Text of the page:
RAPID CITY, S.D. — Community leaders met in Rapid City Thursday to discuss the problems going through our military group.
State legislators mentioned payments handed to assist military families and advocated for a unbroken relationship.
With the incoming B-21 bomber, and the inflow of 1000’s of military personnel, native legislators say we’ve loads to stay up for, in addition to, work to do.
“Education is vital,” says State Sen. David Johnson of District 33. “We’re going to have 7,000 new folks residing in our group, and what? A 3rd of that’s going to be kids who’re going to be attending our faculty district of Rapid City Area Schools. Education is vital for these families which might be shifting in right here.”
Johnson says the latest adjustments in administration for Rapid City Area Schools have him optimistic. With these positive aspects, there are nonetheless infrastructure considerations for the Box Elder space, like the supply of housing, street enhancements, and water.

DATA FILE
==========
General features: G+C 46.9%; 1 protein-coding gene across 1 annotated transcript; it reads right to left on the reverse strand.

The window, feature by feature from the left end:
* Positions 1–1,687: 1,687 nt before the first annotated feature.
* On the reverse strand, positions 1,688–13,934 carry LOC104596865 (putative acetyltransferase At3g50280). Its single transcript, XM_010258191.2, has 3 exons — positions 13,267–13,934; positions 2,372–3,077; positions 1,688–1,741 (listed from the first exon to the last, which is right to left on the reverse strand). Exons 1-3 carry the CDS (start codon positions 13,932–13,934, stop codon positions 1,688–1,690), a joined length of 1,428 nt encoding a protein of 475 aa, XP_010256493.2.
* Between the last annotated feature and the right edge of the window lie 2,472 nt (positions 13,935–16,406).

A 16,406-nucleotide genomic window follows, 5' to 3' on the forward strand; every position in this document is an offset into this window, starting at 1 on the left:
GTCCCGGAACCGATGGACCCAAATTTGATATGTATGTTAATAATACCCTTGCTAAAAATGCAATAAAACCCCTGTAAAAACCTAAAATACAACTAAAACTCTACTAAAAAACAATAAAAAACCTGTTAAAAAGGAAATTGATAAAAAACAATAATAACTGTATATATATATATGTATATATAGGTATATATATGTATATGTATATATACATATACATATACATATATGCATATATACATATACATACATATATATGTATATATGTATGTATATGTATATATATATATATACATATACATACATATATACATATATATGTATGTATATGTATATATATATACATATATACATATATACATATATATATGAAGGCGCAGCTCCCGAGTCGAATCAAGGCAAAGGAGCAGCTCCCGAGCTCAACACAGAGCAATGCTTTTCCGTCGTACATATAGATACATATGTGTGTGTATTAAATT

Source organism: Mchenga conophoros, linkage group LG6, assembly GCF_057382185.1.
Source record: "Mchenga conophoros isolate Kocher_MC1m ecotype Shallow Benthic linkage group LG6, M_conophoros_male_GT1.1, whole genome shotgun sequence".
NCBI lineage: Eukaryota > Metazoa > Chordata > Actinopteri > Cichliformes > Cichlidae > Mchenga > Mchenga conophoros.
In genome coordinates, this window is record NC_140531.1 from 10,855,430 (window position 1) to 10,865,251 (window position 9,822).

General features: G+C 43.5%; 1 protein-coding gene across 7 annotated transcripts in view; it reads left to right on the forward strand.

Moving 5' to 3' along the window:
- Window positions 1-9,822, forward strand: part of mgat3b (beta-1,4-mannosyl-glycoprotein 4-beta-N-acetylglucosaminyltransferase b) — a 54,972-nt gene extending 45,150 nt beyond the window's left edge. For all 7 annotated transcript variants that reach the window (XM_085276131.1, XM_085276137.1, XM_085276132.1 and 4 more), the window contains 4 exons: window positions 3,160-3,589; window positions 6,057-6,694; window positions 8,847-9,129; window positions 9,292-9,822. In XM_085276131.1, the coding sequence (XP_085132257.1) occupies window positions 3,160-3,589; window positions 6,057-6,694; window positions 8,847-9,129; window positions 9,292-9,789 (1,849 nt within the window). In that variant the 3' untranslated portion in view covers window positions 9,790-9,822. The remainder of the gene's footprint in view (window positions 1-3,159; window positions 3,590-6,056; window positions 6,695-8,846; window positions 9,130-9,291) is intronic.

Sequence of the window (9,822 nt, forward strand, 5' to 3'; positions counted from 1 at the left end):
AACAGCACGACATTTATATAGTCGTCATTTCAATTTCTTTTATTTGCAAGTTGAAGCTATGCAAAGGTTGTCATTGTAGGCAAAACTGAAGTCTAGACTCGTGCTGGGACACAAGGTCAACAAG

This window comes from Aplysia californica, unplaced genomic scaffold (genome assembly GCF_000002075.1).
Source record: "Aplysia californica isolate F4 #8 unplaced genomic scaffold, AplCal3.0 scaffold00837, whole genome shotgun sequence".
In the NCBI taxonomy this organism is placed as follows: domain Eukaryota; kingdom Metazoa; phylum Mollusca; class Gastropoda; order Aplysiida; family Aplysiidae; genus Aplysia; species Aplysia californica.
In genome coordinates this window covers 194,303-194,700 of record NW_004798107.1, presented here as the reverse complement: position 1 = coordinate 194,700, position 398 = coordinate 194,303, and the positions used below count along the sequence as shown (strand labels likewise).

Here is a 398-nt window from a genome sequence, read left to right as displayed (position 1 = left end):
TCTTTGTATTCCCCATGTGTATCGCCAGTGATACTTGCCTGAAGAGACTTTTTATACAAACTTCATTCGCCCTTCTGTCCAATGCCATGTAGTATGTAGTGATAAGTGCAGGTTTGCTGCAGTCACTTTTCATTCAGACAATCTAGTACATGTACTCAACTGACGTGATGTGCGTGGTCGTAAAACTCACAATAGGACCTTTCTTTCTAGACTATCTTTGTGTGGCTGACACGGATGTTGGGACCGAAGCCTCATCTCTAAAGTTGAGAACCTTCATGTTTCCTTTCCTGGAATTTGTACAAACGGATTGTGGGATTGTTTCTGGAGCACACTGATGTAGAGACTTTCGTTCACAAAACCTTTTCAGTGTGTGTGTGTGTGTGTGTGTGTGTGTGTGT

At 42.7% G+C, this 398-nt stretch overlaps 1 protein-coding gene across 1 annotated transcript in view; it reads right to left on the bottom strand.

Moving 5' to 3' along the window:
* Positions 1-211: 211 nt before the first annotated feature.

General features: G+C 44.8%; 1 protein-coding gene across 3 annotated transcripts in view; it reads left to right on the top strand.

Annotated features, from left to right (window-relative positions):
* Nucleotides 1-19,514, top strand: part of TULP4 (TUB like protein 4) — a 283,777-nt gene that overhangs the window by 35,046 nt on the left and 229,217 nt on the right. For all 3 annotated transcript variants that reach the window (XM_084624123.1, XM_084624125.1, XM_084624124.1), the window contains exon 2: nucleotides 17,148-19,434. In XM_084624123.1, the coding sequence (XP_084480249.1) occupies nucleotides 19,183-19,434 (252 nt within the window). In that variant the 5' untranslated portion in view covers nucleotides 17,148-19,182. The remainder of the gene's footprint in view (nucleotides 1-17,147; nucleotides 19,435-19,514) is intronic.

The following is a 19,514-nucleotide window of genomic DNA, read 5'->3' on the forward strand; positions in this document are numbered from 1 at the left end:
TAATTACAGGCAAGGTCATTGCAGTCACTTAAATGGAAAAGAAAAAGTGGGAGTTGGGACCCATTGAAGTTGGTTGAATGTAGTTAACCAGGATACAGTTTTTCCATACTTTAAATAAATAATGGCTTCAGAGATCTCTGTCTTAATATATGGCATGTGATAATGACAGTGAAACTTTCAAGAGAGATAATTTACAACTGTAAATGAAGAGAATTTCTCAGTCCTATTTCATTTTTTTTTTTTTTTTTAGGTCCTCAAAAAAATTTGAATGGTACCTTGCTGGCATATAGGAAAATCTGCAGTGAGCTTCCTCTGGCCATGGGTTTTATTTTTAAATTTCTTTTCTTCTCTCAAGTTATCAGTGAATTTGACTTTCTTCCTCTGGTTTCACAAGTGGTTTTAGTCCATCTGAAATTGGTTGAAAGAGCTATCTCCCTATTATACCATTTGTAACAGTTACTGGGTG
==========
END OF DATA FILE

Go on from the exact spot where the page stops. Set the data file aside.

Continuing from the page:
“There’s been loads of dialogue in Pierre and $600 million allotted to a pipeline to get water from the Missouri River out to Western South Dakota,” Sen. Johnson says. “Now that isn’t simply Rapid City by itself or Ellsworth. We’re speaking about regional; total western area of South Dakota.”
State legislators inspired the group to take motion, communicate out, and advocate.
Thursday’s assembly is a component of a sequence referred to as “Chow Hall Luncheons,” that are designed to deliver the general public, the military, and native leaders collectively. The subsequent luncheon is scheduled for November.